Any others out there like me just looking for information & friends that are on the same page I am?

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I'm sure you will find lots as families start seeking out the site. I didn't come here until the day after mine left as I had done what I could to be as "uninvolved" in his decision as possible. I wanted him to do this for himself.

Hang out, snoop around...you'll find lots in the next few days with your same dates :)

The barracks at the Recruit Training Command are named after ships - not to be confused with the real ones out there w guns. Here is a "map" of the ships at RTC, courtesy of Craig from NavyDep.com. Check out the videos and pdf files - if you go thru all of them - you can almost tell your recruit what to expect next. :)

Survival Guide for Navy For Moms Newbies (clickable link)

You describe how I feel to a T. I do agree, you know when this is the right thing for you. Supporting him feels like a natural thing. Not every mom can say I'm a Navy mom :)

I think being a mother of someone in the Navy is totally different than having a spouse in the Navy. I can understand how you would feel this way oposed to going crazy and feeling heart broken, etc.

I'm the wife of a soldier (now out) and the mom of a sailor. Some similarities & a lot of differences that's for sure!

Hey there!, your not heartless. Everybody reacts differently. Im the mother of 5. Ive  got 2 in the service. When they both enlisted I was and still am very proud. I had a lot of feelings too. When the first one went in I found the site to be very helpful as I knew nothing about the service and there were a lot of folks feeling the same way. It was great to chat and share/gain info. When there was a deployment I found that I needed to keep busy doing other things. There are many groups here. I found that all of the ones I was in very welcoming. There was one in particular where it seemed the folks chatted often and knew each other very well.I kind of felt out of the loop but I know if I had a question or concern they would be happy to chat and answer. I don't think people are looking to have anyone feed into the tears or loneliness. Some people just want to be heard an know that they are not alone in their feelings. Sharing your support and strength for your son may be very helpful to some one. Best wishes to your son for health, strength and persereverance. Take care!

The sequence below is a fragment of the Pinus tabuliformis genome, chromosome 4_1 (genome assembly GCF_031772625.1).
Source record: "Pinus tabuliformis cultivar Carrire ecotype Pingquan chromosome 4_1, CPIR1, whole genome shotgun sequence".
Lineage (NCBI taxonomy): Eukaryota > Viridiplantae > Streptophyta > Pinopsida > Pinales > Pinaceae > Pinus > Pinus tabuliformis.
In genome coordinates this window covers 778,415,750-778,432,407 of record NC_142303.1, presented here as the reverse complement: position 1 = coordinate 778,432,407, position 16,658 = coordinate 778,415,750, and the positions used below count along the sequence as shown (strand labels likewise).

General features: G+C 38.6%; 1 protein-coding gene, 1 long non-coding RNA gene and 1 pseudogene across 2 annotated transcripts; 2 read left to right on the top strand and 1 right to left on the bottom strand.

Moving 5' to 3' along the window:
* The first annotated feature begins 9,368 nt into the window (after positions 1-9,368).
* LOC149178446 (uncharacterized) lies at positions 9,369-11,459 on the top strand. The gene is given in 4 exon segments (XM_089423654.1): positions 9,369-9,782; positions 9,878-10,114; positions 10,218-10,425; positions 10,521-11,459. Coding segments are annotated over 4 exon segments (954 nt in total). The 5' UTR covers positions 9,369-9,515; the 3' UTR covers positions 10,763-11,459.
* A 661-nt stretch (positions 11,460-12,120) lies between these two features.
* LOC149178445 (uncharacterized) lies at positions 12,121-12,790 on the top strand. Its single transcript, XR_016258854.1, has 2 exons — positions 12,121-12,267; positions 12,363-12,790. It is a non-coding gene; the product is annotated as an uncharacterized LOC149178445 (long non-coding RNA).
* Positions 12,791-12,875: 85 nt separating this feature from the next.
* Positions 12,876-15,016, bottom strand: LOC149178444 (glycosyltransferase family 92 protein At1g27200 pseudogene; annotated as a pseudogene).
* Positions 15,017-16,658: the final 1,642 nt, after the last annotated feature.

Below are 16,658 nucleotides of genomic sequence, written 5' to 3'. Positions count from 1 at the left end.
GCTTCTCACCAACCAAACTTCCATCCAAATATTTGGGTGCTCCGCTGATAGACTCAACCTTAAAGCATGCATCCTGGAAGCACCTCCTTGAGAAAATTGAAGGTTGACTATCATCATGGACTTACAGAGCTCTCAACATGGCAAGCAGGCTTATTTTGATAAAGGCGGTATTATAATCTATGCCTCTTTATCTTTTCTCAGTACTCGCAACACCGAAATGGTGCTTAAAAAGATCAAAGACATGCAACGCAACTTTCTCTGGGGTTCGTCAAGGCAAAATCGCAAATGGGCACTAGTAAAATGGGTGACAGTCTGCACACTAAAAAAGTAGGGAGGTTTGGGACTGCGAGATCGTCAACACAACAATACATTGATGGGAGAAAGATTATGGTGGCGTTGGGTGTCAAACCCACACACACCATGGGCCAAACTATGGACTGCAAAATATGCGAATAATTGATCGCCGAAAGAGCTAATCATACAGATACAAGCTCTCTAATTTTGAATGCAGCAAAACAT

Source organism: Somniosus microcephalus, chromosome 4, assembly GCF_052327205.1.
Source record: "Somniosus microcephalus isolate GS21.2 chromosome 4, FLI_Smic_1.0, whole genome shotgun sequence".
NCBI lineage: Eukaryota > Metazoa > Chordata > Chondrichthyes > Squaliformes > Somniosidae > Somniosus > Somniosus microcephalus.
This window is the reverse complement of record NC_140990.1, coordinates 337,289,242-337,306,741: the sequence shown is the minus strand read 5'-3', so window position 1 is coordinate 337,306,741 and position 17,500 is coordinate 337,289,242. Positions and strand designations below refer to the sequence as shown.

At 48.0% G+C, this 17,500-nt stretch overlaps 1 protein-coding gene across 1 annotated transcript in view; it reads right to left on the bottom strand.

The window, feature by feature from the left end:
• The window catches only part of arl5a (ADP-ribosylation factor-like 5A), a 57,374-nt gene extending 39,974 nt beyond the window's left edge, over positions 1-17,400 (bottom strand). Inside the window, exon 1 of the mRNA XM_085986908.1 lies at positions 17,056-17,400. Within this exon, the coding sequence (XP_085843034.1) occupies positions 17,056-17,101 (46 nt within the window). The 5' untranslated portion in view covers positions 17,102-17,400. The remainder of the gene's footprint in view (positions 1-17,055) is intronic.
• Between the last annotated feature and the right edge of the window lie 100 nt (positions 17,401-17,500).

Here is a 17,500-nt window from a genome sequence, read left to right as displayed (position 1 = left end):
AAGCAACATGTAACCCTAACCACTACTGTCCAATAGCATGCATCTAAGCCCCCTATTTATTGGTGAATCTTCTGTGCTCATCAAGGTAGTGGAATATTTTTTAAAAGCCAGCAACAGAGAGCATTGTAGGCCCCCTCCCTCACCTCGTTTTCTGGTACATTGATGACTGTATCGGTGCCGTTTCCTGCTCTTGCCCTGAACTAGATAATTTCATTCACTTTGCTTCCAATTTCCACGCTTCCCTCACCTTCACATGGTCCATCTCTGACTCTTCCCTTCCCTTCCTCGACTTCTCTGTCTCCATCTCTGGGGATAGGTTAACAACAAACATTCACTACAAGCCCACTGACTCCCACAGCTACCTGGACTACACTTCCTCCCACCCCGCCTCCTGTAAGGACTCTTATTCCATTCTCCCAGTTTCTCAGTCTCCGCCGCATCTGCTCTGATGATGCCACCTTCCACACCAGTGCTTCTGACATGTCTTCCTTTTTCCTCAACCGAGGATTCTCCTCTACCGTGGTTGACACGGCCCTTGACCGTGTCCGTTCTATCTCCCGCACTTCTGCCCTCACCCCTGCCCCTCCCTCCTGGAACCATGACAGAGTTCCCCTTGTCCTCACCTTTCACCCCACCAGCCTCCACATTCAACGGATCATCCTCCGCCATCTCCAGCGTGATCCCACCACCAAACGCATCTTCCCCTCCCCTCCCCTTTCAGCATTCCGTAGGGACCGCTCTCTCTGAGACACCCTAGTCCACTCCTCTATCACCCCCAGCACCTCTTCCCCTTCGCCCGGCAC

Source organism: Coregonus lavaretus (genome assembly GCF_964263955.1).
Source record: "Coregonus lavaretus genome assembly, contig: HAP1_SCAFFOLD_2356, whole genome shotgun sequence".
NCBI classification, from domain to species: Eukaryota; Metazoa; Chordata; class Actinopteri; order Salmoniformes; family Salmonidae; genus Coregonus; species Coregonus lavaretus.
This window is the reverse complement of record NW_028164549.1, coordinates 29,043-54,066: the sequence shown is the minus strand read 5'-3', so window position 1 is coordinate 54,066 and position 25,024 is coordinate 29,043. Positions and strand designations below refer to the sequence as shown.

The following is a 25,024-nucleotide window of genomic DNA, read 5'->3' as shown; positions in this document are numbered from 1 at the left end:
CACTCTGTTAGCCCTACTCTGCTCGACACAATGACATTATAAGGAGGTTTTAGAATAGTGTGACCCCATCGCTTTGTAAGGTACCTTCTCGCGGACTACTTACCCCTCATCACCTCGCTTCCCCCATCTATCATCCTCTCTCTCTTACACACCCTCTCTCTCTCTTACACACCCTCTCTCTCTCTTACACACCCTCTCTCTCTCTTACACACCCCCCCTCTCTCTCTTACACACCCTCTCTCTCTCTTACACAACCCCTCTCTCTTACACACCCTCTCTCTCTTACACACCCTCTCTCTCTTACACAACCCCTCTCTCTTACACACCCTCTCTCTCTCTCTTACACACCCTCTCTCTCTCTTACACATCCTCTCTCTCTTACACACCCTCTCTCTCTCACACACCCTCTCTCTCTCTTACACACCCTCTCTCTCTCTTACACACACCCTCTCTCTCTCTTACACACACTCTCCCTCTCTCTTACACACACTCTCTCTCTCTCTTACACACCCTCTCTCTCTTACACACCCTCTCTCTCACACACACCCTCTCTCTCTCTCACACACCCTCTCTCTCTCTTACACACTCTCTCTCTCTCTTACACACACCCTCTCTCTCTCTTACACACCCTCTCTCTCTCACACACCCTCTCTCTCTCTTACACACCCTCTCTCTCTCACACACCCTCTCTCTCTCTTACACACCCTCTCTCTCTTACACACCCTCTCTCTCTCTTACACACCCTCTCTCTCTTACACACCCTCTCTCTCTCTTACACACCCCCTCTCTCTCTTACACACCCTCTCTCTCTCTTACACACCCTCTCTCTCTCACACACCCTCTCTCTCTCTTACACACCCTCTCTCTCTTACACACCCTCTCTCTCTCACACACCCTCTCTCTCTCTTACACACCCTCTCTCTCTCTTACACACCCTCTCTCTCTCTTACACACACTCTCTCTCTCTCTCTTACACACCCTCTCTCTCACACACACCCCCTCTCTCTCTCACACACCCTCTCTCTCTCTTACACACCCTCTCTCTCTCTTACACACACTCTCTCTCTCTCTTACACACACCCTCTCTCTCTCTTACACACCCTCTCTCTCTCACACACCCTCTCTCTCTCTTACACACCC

Deployment sure does make leaving for BC seem like a cake walk. I think that is what helps me the most. His dad was in Iraq for a year. Busy was the only way to survive deployment.

Talked to my son on Saturday - he sounds great. Actually better than I thought he would. I know this is the best choice he has made up to this point of his life.

29Junkie- I understand where you are coming from. I was upset and cried a lot prior to him leaving( he is landing in GL as I write) part of my sadness was that for the past 1.5 years he has lived with his Dad and I have felt some loss in that. We had to sell our house when he graduated from HS and he wanted to stay around his friends as I moved 15 miles away. Big deal for an 18 year old, I guess. But I am doing good, feeling a little sad but more proud and happy for him.

You should be happy that you have these feelings as this is probably one of the best decisions our kids have made so far in their lives. Smile on!

Thanks! I do feel a little sad at times, but it's funny how that pride comes up & whacks that sad upside the head. It never lasts more than a second. Doesn't stand a chance I guess.

Good to know you are doing well with all of this also.

My 20 year old daughter is in the DEP program, leaving in June, and the date can't come fast enough.  (Talk about heartless LOL).   Her attempts at college have been a disaster due to her immaturity and lack of interest.  The Navy has been the only thing she has researched and followed through on since she graduated high school -which says a lot. Still I am worried that she will change her mind before she leaves for Great Lakes, because of a boy that she started dating after she signed.  (More like they are joined at the hip.)   I'm sure I will shed some tears the day she leaves, but I believe the Navy will "save" her from floundering for years.   I just joined this site and, like you, want mostly information.      

Reminds me of my hubby! He was THRILLED the day was coming. Original date was in June & I'm not sure we would have made it that long.

It's a great feeling as a parent to push that birdie from the next & watch it fly...just hoping mine doesn't flounder too long before he soars.

I could not agree with you more .I also feel that you couldn'thave said it any better welcome